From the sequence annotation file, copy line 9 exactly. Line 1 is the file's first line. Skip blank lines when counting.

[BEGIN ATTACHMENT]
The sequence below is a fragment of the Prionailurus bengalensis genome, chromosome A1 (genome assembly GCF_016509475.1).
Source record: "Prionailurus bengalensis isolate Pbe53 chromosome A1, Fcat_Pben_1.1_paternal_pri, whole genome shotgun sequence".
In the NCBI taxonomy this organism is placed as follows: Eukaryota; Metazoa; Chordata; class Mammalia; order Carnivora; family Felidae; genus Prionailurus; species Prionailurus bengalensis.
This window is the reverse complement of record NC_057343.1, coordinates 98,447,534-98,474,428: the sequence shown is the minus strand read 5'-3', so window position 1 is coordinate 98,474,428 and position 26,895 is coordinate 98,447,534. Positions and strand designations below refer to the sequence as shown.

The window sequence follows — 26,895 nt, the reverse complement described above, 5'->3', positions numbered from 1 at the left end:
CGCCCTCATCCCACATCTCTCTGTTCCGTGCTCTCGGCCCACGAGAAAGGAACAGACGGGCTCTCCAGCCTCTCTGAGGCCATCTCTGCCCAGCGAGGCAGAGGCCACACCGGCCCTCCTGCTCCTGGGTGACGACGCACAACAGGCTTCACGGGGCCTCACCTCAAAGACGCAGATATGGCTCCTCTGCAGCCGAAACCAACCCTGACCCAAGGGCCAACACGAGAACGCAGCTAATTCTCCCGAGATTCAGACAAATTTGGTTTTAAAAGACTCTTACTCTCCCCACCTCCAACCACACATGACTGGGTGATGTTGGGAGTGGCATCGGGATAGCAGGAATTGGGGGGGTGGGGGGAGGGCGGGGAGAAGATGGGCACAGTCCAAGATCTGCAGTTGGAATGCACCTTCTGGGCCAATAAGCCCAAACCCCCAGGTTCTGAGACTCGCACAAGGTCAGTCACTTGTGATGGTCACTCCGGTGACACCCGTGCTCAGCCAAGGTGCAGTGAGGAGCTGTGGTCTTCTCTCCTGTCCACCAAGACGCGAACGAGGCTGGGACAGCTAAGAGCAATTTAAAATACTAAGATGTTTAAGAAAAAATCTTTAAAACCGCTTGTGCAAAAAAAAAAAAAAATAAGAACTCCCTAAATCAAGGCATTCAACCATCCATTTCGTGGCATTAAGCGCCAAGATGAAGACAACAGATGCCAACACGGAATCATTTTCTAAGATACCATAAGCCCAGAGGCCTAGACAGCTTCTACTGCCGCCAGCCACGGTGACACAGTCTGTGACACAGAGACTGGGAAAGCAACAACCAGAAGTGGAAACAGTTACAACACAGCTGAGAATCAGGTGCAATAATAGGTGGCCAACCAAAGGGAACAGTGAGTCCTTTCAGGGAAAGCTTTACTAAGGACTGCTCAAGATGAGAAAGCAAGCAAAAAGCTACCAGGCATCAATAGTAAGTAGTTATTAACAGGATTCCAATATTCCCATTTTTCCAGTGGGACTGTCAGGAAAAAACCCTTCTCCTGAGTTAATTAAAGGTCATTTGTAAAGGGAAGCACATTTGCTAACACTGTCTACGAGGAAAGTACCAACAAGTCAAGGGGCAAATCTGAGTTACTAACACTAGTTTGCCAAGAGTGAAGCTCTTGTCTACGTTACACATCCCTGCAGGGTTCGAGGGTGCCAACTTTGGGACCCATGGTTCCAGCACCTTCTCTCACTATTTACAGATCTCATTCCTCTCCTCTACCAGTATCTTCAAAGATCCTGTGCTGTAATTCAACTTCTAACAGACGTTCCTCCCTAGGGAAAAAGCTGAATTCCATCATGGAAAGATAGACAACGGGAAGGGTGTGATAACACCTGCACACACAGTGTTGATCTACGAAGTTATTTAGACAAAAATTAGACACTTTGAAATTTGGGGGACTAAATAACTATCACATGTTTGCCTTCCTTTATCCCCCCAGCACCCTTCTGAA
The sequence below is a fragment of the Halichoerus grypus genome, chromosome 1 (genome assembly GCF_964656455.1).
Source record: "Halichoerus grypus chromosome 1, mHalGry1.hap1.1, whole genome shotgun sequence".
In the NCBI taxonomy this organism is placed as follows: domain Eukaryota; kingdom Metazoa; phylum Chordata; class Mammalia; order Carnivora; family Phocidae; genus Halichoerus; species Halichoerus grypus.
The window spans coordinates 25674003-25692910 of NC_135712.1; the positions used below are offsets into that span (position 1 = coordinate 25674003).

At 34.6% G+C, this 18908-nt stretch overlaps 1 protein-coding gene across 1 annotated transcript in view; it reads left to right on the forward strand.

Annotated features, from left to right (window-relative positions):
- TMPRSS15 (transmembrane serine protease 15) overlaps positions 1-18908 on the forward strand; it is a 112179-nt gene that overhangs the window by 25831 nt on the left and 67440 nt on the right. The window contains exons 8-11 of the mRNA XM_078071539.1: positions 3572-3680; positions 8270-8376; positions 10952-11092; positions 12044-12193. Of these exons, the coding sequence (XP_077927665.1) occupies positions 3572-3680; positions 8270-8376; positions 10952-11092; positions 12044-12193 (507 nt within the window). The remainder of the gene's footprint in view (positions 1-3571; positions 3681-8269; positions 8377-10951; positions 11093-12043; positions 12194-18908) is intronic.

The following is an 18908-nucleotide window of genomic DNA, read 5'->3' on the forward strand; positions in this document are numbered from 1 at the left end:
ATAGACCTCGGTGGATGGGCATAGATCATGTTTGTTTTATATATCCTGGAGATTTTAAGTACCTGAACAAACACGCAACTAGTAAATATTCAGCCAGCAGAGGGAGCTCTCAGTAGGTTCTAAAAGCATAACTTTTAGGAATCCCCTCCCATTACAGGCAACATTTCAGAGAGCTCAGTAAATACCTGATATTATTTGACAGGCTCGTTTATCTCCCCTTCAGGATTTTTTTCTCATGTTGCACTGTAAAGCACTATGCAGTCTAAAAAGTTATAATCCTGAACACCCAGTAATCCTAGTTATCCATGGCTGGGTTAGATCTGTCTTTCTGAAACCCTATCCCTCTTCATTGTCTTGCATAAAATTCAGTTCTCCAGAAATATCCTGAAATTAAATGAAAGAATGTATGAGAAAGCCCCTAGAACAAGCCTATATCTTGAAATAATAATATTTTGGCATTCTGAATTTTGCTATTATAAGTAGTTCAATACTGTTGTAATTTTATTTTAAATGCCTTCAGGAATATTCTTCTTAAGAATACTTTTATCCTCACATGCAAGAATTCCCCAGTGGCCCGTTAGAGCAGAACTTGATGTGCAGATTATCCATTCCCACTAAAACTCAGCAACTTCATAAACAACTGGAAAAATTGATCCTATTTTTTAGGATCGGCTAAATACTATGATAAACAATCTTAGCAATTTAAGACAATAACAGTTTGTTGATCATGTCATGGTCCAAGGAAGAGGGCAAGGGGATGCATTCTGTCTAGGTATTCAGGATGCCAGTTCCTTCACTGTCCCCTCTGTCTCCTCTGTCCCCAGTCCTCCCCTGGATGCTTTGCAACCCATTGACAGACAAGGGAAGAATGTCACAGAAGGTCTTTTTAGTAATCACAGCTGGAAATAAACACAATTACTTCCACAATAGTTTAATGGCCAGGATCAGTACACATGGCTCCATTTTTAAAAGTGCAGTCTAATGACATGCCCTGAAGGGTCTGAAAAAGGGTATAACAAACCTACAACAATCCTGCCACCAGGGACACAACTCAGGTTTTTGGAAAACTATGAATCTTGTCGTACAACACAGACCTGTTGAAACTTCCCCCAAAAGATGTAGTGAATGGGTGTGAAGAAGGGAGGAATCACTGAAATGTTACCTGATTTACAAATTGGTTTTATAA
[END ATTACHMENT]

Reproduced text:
In the NCBI taxonomy this organism is placed as follows: domain Eukaryota; kingdom Metazoa; phylum Chordata; class Mammalia; order Carnivora; family Phocidae; genus Halichoerus; species Halichoerus grypus.